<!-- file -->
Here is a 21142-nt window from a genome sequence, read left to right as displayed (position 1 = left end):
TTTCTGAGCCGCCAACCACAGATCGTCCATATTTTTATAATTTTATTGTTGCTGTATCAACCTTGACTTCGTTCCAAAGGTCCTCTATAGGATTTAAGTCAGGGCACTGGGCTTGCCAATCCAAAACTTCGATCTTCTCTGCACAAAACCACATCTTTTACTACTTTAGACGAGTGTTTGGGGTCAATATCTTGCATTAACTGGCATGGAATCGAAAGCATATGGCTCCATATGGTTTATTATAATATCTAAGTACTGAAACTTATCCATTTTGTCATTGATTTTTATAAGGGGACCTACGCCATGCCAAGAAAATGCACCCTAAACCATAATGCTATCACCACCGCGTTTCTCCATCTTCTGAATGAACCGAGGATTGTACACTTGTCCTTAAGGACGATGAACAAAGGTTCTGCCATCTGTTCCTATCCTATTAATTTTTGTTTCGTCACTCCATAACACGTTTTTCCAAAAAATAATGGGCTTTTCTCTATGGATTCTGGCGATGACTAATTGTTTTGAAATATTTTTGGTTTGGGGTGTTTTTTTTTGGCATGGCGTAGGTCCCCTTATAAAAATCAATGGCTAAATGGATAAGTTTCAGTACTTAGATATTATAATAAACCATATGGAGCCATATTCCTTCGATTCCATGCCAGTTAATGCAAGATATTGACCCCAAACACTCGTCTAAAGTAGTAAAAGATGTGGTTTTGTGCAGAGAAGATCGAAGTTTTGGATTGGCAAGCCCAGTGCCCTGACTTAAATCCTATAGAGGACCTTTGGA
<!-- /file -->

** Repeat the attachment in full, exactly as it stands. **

Here is a 21142-nt window from a genome sequence, read left to right as displayed (position 1 = left end):
TTTCTGAGCCGCCAACCACAGATCGTCCATATTTTTATAATTTTATTGTTGCTGTATCAACCTTGACTTCGTTCCAAAGGTCCTCTATAGGATTTAAGTCAGGGCACTGGGCTTGCCAATCCAAAACTTCGATCTTCTCTGCACAAAACCACATCTTTTACTACTTTAGACGAGTGTTTGGGGTCAATATCTTGCATTAACTGGCATGGAATCGAAAGCATATGGCTCCATATGGTTTATTATAATATCTAAGTACTGAAACTTATCCATTTTGTCATTGATTTTTATAAGGGGACCTACGCCATGCCAAGAAAATGCACCCTAAACCATAATGCTATCACCACCGCGTTTCTCCATCTTCTGAATGAACCGAGGATTGTACACTTGTCCTTAAGGACGATGAACAAAGGTTCTGCCATCTGTTCCTATCCTATTAATTTTTGTTTCGTCACTCCATAACACGTTTTTCCAAAAAATAATGGGCTTTTCTCTATGGATTCTGGCGATGACTAATTGTTTTGAAATATTTTTGGTTTGGGGTGTTTTTTTTTGGCATGGCGTAGGTCCCCTTATAAAAATCAATGGCTAAATGGATAAGTTTCAGTACTTAGATATTATAATAAACCATATGGAGCCATATTCCTTCGATTCCATGCCAGTTAATGCAAGATATTGACCCCAAACACTCGTCTAAAGTAGTAAAAGATGTGGTTTTGTGCAGAGAAGATCGAAGTTTTGGATTGGCAAGCCCAGTGCCCTGACTTAAATCCTATAGAGGACCTTTGGA